In October 2013, a US-Israeli consortium completed preliminary appraisals of hydrocarbon deposits in Cyprus’ exclusive economic zone (EEZ), which estimated gross mean reserves of about 130 billion cubic meters. Though exploration continues in Cyprus’ EEZ, no additional commercially exploitable reserves have been identified. Developing offshore hydrocarbon resources remains a critical component of the government’s economic recovery efforts, but development has been delayed as a result of regional developments and disagreements about exploitation methods.

Cyprus Economy Data

What is the GDP of Cyprus?

Currency Name and Code Greek Cypriot area: euros (EUR); Turkish Cypriot area: Turkish new lira (YTL)
GDP - Gross Domestic Product (PPP) $33,670,000,000 (USD)
GDP - per capita (PPP) note Turkish Cypriot area: 11,700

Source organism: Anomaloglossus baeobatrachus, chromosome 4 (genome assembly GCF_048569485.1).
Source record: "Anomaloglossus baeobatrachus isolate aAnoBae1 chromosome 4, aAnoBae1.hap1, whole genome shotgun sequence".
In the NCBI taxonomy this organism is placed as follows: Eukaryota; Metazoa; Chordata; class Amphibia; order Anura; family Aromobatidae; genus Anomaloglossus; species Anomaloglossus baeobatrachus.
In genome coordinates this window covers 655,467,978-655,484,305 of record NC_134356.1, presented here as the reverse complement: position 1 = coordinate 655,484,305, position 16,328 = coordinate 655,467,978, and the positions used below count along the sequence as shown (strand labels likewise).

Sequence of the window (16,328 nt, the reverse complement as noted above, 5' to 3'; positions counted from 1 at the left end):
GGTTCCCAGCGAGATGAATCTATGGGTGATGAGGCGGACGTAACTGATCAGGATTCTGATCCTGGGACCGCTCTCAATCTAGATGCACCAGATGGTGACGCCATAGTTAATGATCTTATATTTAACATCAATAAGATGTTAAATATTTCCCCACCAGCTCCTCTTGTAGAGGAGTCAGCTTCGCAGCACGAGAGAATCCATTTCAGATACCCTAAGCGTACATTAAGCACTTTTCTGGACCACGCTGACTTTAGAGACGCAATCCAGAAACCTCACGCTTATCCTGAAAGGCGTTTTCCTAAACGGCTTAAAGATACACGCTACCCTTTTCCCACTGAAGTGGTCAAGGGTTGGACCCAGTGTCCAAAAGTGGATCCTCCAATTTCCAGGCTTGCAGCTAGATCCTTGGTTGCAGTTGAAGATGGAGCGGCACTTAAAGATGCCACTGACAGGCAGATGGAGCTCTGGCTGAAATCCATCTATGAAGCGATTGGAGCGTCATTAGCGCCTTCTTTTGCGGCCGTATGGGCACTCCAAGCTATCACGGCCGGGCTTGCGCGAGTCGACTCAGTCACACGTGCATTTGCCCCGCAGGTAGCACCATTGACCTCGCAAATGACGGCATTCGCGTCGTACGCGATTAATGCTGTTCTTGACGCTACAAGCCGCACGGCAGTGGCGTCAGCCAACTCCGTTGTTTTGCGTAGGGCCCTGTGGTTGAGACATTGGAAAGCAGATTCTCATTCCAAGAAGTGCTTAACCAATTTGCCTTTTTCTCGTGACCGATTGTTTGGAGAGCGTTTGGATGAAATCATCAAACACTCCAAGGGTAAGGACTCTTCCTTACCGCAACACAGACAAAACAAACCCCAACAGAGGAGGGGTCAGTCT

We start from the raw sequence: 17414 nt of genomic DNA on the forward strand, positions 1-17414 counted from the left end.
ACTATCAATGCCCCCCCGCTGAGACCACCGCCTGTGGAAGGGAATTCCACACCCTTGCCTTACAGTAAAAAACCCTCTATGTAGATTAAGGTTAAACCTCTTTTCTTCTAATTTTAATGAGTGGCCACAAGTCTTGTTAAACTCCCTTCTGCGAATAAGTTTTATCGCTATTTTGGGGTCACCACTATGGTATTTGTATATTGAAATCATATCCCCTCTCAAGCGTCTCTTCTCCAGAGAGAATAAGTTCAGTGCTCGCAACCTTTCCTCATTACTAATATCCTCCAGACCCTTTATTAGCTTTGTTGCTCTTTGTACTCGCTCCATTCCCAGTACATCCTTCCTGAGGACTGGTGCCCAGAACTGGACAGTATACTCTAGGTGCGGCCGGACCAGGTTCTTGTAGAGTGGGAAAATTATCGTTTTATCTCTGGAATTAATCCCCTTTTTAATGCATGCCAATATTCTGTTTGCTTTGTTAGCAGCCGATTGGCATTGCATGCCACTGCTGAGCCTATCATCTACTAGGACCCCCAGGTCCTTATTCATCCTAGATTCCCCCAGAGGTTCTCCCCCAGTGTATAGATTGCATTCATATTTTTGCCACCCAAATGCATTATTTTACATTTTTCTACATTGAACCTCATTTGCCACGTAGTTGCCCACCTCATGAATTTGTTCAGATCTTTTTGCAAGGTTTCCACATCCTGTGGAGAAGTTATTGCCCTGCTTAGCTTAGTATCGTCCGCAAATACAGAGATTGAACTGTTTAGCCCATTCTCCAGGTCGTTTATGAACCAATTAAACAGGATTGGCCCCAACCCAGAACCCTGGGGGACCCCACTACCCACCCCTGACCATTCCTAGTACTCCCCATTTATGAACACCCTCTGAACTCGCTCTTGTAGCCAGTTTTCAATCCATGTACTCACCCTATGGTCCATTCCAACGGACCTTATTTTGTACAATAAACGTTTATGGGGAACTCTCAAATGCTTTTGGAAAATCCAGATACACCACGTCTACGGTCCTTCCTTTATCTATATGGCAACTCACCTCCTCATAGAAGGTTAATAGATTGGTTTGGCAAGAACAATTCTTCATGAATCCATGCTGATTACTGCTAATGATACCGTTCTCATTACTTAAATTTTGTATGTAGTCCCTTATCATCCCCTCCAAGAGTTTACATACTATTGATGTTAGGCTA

GDP - note Turkish Cypriot area: $1,829,000,000
GDP - official exchange rate $19,930,000,000 (USD)
GDP - real growth rate 2.8%
GDP - real growth rate note Turkish Cypriot area: 2.3%
GDP Per Capita $34,400.00 (USD)
GDP by Sector- agriculture 2.3%
GDP by Sector- Industry 10.4%
GDP by Sector- services 87.2%
GDP By Sector - note Turkish Cypriot area:

agriculture: 6.2%

industry: 35.1%

services: 58.7%
GDP - composition, by end use household consumption: 69.1%

government consumption: 15.3%

investment in fixed capital: 11.3%

investment in inventories: 1.9%

exports of goods and services: 60.9%

imports of goods and services: -58.5%
Inflation Rate -0.3%
Labor Force 415,100
Labor Force By Occupation- agriculture 3.8%
Labor Force By Occupation- industry 15.2%
Labor Force By Occupation- services 81%
Labor Force by Occupation - note Turkish Cypriot area

agriculture: 14.5%

industry: 29%

services: 56.5%
Unemployment Rate 11.8%
Unemployment - note Turkish Cypriot area: 9.4%
Fiscal Year calendar year
Annual Budget $7,588,000,000 (USD)
Budget Surplus or Deficit - percent of GDP -1.1%
Public Debt (% of GDP) 104.6%